St. Vincent Ferrer Parish
Ecuador Mission Notes:
Chris Eggleton, OP (St. Martin)
GUAYAQUIL, ECUADOR — Our parish sits at the base of two large hills where the concrete and tin roofed houses of our parishioners sit proudly together one connected to the other. The people are mostly living week to week on their meager finances; there are some families who are living a more middle level economic standard. Most of our parishioners are economically poor. The inside of the homes are for the most part unpainted so that the grey concrete blocks leave an unfinished sense in my mind when I visit these humble homes. However, the outside of 90% of the homes boast an abundance of paint in varieties of colors. It is as if a giant artist had an equally colossal box of crayons with a 100 different shades and mixtures of the rainbow of colors and went about splashing crayon combinations with abandon! Brilliant and a delight for the eyes.
Guayaquil is a growing port city with hills, the very wide River Guayas, and a people predominantly Catholic who are forever in search of any reason to sing and dance. There is a public government plaza right in front of the church building and there is usually a band from a school or a theatrical offering going on esp., in the late afternoons and evenings. It is an alive and thriving place!
Arriving here on the 14th of November of 2006, I have been increasingly immersed in a culture richly endowed with the native peoples of the Amazon, or Eastern portion of Ecuador, the peoples of the mountain sierras, and the people of the coast. Some of the native peoples have no Spanish blood in their ancestry, while some do. Our parish too has a variety of Ecuadorans from these varieties of backgrounds. I feel especially blessed to be a part of it all. The people have been so very accepting and hospitable.
These first couple of months have been months of noticing and learning from the ways of going about life here in this culture, including the ways in which the faithful practice their faith. Here’s an example: Every Monday we celebrate ten Masses at least because Monday’s have become the day when one of our Dominican saints, Saint Vincent Ferrer, a great preacher and healer, is venerated in prayerful devotion. After each Mass, the faithful from all over the city and surrounding areas come up to the altar rail (at times by the hundreds) to receive a blessing with water blessed earlier in a large outdoor fountain. This sprinkling goes on until all have been thoroughly sprinkled, while all the time the people sing a song remembering the works of St. Vincent. Immediately following this water blessing, the priest, with a small relic of the saint in hand, encased in a kind of mini monstrance, proceeds to place the relic on each person’s forehead. The faithful also bring holy cards, candles by the hundreds, and water jugs to also receive the touch of the relic. I move back and forth behind the altar rail blessing heads, cards, candles, water bottles, and whatever else these devoted Monday pilgrims may bring. One Monday a man pulled out from under the back of his shirt a large rabbit-eared TV antennae — perhaps he was searching for a better signal via St. Vincent’s intercession. There is some work to be done in catechesis here, but using the depth of faith the people are already in possession of.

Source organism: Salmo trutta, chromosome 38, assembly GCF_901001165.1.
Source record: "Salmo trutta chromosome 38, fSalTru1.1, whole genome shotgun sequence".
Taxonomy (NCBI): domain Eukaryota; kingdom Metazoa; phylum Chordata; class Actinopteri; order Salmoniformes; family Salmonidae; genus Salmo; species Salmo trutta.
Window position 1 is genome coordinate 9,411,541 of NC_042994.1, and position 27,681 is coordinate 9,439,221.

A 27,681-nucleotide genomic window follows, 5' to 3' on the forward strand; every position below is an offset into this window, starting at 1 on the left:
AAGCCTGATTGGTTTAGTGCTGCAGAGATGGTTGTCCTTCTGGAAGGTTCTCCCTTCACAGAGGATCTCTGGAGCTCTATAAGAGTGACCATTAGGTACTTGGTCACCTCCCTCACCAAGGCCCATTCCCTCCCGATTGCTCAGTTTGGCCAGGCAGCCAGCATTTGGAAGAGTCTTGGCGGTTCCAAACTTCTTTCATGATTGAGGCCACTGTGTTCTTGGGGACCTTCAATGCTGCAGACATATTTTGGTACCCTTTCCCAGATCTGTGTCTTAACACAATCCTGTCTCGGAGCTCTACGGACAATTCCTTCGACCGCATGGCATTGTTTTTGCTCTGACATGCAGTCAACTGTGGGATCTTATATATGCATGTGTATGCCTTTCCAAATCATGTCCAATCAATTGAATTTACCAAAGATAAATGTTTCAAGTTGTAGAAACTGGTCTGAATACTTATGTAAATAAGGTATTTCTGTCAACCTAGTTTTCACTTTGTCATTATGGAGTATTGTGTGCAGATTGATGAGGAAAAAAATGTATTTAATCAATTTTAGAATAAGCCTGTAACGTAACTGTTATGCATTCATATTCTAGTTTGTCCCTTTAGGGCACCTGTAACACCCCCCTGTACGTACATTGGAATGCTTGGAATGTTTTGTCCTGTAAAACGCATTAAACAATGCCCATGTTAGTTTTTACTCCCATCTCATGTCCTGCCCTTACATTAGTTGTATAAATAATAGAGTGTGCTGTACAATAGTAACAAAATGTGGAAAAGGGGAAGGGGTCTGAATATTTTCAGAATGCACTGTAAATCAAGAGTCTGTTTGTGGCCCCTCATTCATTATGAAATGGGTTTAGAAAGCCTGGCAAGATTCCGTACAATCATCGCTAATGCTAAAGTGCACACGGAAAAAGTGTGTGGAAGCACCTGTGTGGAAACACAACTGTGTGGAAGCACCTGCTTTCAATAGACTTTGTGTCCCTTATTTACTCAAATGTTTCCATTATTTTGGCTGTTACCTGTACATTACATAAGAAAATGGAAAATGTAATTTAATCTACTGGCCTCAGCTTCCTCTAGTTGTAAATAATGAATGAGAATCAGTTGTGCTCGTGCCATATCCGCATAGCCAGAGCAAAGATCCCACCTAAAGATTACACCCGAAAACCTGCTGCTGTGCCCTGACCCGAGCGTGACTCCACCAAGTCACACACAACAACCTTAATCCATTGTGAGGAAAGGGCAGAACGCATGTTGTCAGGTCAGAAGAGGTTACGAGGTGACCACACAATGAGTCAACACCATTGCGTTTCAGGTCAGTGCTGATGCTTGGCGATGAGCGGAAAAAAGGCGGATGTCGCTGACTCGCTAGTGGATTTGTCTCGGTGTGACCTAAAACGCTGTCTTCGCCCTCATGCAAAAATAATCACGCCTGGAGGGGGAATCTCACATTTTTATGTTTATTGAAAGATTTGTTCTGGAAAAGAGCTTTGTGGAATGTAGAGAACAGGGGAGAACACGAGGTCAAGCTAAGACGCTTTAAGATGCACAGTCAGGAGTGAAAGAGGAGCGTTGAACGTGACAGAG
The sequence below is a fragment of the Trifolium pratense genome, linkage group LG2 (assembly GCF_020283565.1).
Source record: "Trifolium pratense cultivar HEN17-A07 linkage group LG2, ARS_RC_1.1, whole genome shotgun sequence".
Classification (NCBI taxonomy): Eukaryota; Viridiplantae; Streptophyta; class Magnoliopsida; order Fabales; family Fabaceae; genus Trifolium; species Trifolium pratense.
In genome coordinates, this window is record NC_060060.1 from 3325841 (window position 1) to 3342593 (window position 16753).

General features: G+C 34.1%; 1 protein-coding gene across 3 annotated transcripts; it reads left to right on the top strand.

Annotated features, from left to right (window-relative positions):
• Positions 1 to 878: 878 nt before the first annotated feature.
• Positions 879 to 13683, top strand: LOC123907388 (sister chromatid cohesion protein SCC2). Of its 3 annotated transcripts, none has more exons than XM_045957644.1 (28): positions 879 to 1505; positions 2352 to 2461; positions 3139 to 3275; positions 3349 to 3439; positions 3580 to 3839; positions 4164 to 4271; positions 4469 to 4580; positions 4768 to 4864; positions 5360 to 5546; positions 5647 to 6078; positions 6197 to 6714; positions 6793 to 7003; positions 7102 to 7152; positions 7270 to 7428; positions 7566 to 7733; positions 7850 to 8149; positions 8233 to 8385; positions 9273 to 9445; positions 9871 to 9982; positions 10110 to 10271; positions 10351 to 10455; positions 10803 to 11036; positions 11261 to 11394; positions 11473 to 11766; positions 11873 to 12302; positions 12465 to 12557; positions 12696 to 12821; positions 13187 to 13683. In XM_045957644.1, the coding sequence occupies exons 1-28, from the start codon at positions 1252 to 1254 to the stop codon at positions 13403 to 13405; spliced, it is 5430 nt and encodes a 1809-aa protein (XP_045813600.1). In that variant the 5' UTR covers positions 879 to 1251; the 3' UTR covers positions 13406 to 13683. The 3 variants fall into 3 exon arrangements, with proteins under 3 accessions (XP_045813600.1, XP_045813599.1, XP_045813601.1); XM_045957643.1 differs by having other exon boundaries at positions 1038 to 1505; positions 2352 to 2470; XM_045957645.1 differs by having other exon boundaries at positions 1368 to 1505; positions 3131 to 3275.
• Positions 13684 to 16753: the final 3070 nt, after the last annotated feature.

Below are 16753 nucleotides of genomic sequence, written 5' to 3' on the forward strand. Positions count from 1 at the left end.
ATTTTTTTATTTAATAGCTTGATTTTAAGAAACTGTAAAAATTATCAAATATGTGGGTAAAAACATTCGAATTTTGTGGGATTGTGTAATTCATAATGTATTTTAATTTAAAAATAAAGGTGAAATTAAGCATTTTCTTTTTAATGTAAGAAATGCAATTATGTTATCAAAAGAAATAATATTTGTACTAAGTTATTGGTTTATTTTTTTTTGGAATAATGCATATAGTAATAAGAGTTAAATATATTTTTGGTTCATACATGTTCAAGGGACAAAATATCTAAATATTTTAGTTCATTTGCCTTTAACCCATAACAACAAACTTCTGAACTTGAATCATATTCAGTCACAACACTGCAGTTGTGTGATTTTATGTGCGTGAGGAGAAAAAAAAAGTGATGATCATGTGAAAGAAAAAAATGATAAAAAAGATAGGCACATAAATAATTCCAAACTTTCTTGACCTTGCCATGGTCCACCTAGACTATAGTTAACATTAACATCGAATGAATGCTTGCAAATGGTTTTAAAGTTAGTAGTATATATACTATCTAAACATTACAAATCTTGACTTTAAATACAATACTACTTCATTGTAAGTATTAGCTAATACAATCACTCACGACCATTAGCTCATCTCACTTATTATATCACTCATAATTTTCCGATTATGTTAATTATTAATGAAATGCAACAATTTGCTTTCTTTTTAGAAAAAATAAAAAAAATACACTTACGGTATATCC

I continue to learn of the richness of the traditions in culture and faith and feel like I’m becoming by God’s wisdom and grace like a new wineskin to hold the new wine of the goodness of God and the goodness of the people here in Guayaquil. ”New wine, new wineskins.” (Mark 2:22)
There are 3 or 4 underfunded clinics and hospitals in our immediate area. There is a clinic for those living and dying with AIDS. I have been honored with being able to pray and celebrate the Sacrament of the Sick with several patients recently. The patients, all of them, extremely thin and wasting away, light up with hope and joy when their priest and their family is present for prayer, Sacrament, and conversation together. All are transformed to some significant degree by Christ’s Good Shepherd presence with all of us together in faith. The patients’ and their loved ones’ faith offers solace, comfort, and hope in Christ’s own suffering. Again, I experience God’s blessings in these powerful moments.
We have the enormous Galapagos turtles nearby which I see every day, giant colorful iguanas by the hundreds in parks, esp., at the central business district in the city, and a multitude of grillos (crickets) which are like a plague here after every rain. It’s something to behold. The come out in the millions. The other morning as I walked into the church for the morning Eucharist, the noisy and crook-legged critters carpeted the stone floor. When I walked into the chapel the crickets formed a veritable moving sea; they jumped and parted out of the way of my feet as I stepped gingerly along…now I know what Moses must have felt like!
So much more to relate to you as in the processions we have had at Christmas processing through the streets evangelizing by singing, praying the rosary together, and offering prayers of intercession for the people.
Know that you are well thought of here and how much I miss you each one! Thank You for all the generous and thoughtful sendoff’s you offered me and please, let us keep one another in prayer. You are in my thoughts and prayers here in the Southern Hemisphere.
God loves us one of you so much. I just wish He’s cease sending us the grillos!
Contact Chris at:
Iglesia Santo Domingo de Guzman
110 Y Plaza Colon
Barrio Las Peñas
Casilla 09 01-7148